Subtraction (polynomial time): B +_N -B = 0 (additive inverse)
Multiplication (polynomial time): A \cdot_N B = (A \cdot B) \mod N
Division (polynomial time Euler's Algorithm): B \cdot_N B^{-1} = 1 (multiplicative inverse)
Exponentiation(polynomial time):
Root(no poly time known)
Log(no poly time known)
Modular Division Algorithm:
Compute B^{-1}: Extension of Euclid's Algorithm
miix: integral linear combination where constants are integers \text{gcd}(A, B) = kA + lB (\text{gcd}(A, B) is a mix of A and B)
if we find 1 = kB + lN, B^{-1} = k by lN \equiv 0 \mod N
Modular Exponentiation Algorithm: repeatedly square and mode Modular Log Algorithm: no known poly-time algorithm Modular Root Algorithm: no known poly-time algorithm
Euclidean Algorithm (O(k^2) for mods and remainders, O(k^3) worst when inputs are two consecutive Fibonacci numbers): gcd(x, y) = gcd(y, x \mod y)
There are better GCD algorithms (Lehmer's Algorithm) that has roughly O(n \log n) complexity. See: stackoverflow
Extended Euclidean Algorithm: gcd(a, b) = x \cdot a + y \cdot b
Diophantine Equation: a \cdot x + b \cdot y = c for solution of variable x, y. Such solution is not unique, when (x_0, y_0) is a solution (x_0 + tb/d, y_0 - ta/d) is also a solution
Lattice: \langle{\mathbb{N}}, |\rangle - a partial order where any two elements have a join (supremum: least common multiple) and a meet (infimum: greatest common divisor)
Theorem: Given polynomial p(x) = ax^3 + bx^2 + cx + d, if p(0), p(1) odd, then (\forall x \in \mathbb{R}(p(x) \neq 0))
Arithmetic of remainders
(x + y) \mod m = ((x \mod m) + (y \mod m)) \mod m
(xy) \mod m = ((x \mod m) \cdot (y \mod m)) \mod m
We define arithmetic on equivalence classes of space \mathbb{Z}_m:
[x]_{\mathbb{Z}_m} +_{\mathbb{Z}_m} [y]_{\mathbb{Z}_m} = [x+y]_{\mathbb{Z}_m}
[x]_{\mathbb{Z}_m} \cdot_{\mathbb{Z}_m} [y]_{\mathbb{Z}_m} = [x \cdot y]_{\mathbb{Z}_m}
Notation of _{\mathbb{Z}_m} is a lot, therefore we think \mathbb{Z}_m = \{0, 1, ..., m-1\} \subseteq \mathbb{Z}
It is hard to solve even quadratic modular equations.
simplifies: ab \equiv ac (\mod m) \implies b \equiv c (\mod (m/gcd(a, m))) (we can drop a when a, m are coprime)
Inhomogeneous Equation 1: ax \equiv 1 (\mod m) has a solution iff a, m are coprime. The solution is unique in modulo m if exists.
Inhomogeneous Equation 2: ax \equiv c (\mod m) has a solution iff gcd(a, m) | c. Also, the number of solutions is gcd(a, m)
also when p is prime, \mathbb{Z}_p^* = \{1, 2, ..., p - 1\}, then we can solve all ax = b (\mod p) when a \not\equiv 0 (\mod p)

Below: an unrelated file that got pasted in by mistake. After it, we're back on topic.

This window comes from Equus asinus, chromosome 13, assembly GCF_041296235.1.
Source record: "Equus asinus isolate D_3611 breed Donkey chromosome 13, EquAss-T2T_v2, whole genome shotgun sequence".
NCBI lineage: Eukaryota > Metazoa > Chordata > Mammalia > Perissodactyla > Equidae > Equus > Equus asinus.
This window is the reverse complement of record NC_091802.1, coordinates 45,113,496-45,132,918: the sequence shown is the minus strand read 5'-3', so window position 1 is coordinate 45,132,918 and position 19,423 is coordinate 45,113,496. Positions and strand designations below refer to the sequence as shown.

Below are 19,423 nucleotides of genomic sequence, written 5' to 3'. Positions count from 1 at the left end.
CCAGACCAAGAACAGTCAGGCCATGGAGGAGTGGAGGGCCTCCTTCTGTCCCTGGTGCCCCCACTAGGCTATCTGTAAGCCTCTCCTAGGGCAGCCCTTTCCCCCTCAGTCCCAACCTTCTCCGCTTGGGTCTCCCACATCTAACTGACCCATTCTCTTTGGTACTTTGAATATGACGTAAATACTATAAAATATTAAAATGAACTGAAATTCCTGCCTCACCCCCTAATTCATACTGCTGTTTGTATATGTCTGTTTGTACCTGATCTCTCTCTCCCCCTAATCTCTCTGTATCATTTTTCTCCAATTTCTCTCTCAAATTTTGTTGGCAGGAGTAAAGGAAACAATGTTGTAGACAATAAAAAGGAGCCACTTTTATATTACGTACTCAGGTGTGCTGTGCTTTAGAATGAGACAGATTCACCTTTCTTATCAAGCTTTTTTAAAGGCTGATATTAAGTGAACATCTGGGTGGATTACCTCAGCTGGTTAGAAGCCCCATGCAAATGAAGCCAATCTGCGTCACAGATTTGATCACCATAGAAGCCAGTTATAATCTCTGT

Multiplicative Inverse
multiplicative inverse: x in ax = 1 (\mod m) is multiplicative inverse of a. (x = a^{-1}) !Multiplicative Inverse Chart](imgs/2021-11-18-22-48-39.png)
\mathbb{Z}_m^* = \{a \in \mathbb{Z}_m | gcd(a, m) = 1\} is multiplicative subgroup of Z_m
Euler's Totient Function: cardinality of Z_m^* is \varphi(m)
Orbit (Power) of Modulo: \langle{a}\rangle = \{a^k | k \geq 0\}
multiplicative order: in prime modulo orbit, a^k \equiv 1 such that k < m - 1, then k | m - 1. The least value of k such that k > 0 is called "multiplicative order" of a.
multiplicative generator: for prime modulo, there exists a in orbit such that \langle{a}\rangle = \mathbb{Z}_m^*
Solving System of Equation a_1 x \equiv b_i (\mod m_i)
since we need gcd(a_i, m_i) | b_i, we can reduce equation to a_i'x \equiv b_i' (\mod m_i') where a_i', m_i' are coprime. This is equivalent to x \equiv c_i (\mod m_i') for some c_i
for coprime moduli of x \equiv a_i (\mod m_i) for n = 1, 2
Chinese Remainder Theorem: Let m_i, i = 1, ..., n be pairwise coprime, then x \equiv a_i (\mod m_i) have a unique solution in \mathbb{Z}_m: m = m_1m_2...m_n. (for n > 2, repeat)
Better Method for n > 2:
Decompose \mathbb{Z}_m into \mathbb{Z}_{p_1^{e_1}} \times \mathbb{Z}_{p_2^{e_2}} \times ... \times \mathbb{Z}_{p_k^{e_k}} where m = \prod p_i^{e_i} is prime decomposition.
Addition, Multiplication: wheel level Multiplication: wheel level Exponentiation: change base in sector does not affect output setctor
Prime wheel: any number raise to p-1 sector -> on 1 sector Non-Prime wheel: prime divisor of m sector, as well as other composit in first ring sector, will not contain prime number
p1 * p2 = filling up all non-prime number in prime sector
p1 * p1 = filling up non-prime number in 1 sector
Euler: got to be 1 when exponent phi exponent cycles, to the 1, 2, 3, 4..., repeat there are generator to the 1, 2, 3, 4 each with new number
Table of Content